When Cassie was a little girl, her grandmother told her a fairy tale about her mother, who made a deal with the Polar Bear King and was swept away to the ends of the earth. Now that Cassie is older, she knows the story was a nice way of saying her mother had died. Cassie lives with her father at an Arctic research station, is determined to become a scientist, and has no time for make-believe.
Then, on her eighteenth birthday, Cassie comes face-to-face with a polar bear who speaks to her. He tells her that her mother is alive, imprisoned at the ends of the earth. And he can bring her back -- if Cassie will agree to be his bride.
That is the beginning of Cassie's own real-life fairy tale, one that sends her on an unbelievable journey across the brutal Arctic, through the Canadian boreal forest, and on the back of the North Wind to the land east of the sun and west of the moon. Before it is over, the world she knows will be swept away, and everything she holds dear will be taken from her -- until she discovers the true meaning of love and family in the magical realm of Ice.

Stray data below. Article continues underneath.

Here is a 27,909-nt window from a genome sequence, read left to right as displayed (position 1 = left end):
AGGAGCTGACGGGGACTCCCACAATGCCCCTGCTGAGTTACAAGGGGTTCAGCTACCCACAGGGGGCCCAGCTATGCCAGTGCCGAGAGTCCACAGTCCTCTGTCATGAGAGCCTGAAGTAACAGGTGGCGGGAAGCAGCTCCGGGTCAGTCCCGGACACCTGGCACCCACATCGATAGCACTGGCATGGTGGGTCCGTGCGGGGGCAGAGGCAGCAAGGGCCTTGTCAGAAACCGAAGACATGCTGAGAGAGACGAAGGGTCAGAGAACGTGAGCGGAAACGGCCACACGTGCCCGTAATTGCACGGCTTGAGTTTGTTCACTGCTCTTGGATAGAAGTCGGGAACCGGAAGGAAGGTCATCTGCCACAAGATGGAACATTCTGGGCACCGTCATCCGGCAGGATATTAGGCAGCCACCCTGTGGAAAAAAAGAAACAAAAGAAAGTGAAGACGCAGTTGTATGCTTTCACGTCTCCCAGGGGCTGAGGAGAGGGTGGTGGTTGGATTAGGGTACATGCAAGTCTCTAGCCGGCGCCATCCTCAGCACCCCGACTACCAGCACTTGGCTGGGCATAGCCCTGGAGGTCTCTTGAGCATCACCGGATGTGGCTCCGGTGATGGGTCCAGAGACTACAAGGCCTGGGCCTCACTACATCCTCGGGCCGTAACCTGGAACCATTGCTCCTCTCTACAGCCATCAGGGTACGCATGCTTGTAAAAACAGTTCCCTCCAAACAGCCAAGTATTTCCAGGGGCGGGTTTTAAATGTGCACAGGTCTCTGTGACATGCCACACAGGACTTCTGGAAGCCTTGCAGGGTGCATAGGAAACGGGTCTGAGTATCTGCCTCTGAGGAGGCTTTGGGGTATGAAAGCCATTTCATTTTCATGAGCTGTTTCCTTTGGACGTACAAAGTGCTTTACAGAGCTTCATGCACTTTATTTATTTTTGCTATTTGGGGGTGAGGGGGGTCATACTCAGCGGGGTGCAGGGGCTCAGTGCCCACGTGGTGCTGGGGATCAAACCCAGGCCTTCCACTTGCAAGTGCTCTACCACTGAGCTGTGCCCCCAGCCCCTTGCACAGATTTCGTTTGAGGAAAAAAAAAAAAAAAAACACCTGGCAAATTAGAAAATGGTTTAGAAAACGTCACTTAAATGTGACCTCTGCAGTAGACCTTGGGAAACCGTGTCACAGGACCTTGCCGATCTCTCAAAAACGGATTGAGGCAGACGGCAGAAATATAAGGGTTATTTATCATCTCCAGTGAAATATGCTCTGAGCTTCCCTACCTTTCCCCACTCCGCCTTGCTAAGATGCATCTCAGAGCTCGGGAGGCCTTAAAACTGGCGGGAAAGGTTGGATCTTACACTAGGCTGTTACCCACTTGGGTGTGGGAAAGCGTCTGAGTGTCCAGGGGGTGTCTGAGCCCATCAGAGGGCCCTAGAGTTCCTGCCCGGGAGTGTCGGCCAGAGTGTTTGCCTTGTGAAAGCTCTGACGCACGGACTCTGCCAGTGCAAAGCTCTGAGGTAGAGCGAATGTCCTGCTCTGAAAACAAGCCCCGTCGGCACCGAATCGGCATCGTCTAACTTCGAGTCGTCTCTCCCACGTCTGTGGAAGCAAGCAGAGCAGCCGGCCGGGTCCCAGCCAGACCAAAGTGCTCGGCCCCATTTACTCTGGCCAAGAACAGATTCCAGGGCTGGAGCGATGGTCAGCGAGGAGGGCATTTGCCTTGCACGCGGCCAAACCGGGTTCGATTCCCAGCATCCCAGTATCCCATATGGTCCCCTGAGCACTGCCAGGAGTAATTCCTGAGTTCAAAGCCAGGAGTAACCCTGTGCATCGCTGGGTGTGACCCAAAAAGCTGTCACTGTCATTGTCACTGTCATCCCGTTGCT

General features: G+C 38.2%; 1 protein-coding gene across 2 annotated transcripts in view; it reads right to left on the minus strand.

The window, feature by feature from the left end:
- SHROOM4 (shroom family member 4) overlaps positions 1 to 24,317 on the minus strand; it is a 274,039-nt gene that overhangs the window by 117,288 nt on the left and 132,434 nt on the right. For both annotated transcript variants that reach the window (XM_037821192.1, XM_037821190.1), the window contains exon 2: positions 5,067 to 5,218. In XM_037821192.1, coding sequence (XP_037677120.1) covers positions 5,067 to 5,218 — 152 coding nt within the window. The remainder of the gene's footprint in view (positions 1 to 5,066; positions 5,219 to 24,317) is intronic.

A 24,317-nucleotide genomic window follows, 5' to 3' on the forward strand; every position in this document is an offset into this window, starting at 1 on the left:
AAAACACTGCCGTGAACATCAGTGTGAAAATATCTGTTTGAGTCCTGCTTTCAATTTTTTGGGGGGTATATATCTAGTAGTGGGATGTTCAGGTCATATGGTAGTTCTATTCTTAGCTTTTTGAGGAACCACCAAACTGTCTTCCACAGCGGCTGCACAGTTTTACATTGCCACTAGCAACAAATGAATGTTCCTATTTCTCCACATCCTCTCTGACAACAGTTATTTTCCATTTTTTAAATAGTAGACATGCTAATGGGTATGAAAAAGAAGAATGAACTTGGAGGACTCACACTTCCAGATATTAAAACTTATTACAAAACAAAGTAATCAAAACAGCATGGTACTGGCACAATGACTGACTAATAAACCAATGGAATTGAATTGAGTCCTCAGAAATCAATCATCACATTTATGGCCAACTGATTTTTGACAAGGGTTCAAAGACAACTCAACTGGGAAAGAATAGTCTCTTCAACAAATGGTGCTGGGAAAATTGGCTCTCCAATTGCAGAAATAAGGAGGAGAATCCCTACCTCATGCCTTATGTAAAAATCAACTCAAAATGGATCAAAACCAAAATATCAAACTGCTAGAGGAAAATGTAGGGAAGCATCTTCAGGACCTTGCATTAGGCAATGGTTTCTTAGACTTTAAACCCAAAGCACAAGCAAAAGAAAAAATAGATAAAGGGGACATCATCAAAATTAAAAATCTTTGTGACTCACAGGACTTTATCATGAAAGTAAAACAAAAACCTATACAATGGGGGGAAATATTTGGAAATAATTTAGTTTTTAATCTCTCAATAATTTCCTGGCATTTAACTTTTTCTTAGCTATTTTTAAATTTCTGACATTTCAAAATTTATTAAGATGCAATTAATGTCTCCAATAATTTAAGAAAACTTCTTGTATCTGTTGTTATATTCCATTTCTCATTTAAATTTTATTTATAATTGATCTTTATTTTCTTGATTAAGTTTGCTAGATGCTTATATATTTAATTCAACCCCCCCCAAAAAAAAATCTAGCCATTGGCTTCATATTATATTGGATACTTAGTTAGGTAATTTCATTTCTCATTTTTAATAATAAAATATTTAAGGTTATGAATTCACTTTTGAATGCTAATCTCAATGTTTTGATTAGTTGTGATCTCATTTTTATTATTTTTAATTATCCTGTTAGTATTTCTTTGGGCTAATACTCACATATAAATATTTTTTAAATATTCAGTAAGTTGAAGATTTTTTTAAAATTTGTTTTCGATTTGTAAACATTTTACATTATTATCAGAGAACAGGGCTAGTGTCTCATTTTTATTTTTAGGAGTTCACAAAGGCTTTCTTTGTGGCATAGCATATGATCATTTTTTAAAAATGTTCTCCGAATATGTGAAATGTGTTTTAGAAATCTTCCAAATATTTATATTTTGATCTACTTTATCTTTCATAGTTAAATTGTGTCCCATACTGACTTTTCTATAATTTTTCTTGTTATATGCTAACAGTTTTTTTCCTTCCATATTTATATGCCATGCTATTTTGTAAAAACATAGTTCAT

Ice was an magical, adventurous, and lovely fairy tale. From Cassie's trek through the icy Arctic, to running through a magical forest where all the trees want to stop her from escaping, or a magical palace made of ice, Ice sure takes the reader on a whirlwind adventure. When I started the book I had assumed it would stay in the icy landscape but I'm glad it didn't, that probably would have started to get boring after awhile.
At first I loved Cassie as a character but once she encounters Father Forest, she starts to come off as extremely selfish with a one track mind, and pretty reckless as well. I mean yes, this is a book and a fairy tale but it was still painful to read. I did love the chemistry and devotion that Cassie and Bear felt for each other though. I totally bought it and loved their scenes together.
Adventure isn't my go-to genre but I had a great time reading about Cassie's adventure. I found all the magical elements of the story to be rather exciting. I especially liked the idea of the munaqsri (a soul giver and taker when someone or something is born or dies) and how each species had its own. Durst has created a rich world to draw from in Ice and I was definitely impressed!
Genre: Young Adult
Review copy provided by publisher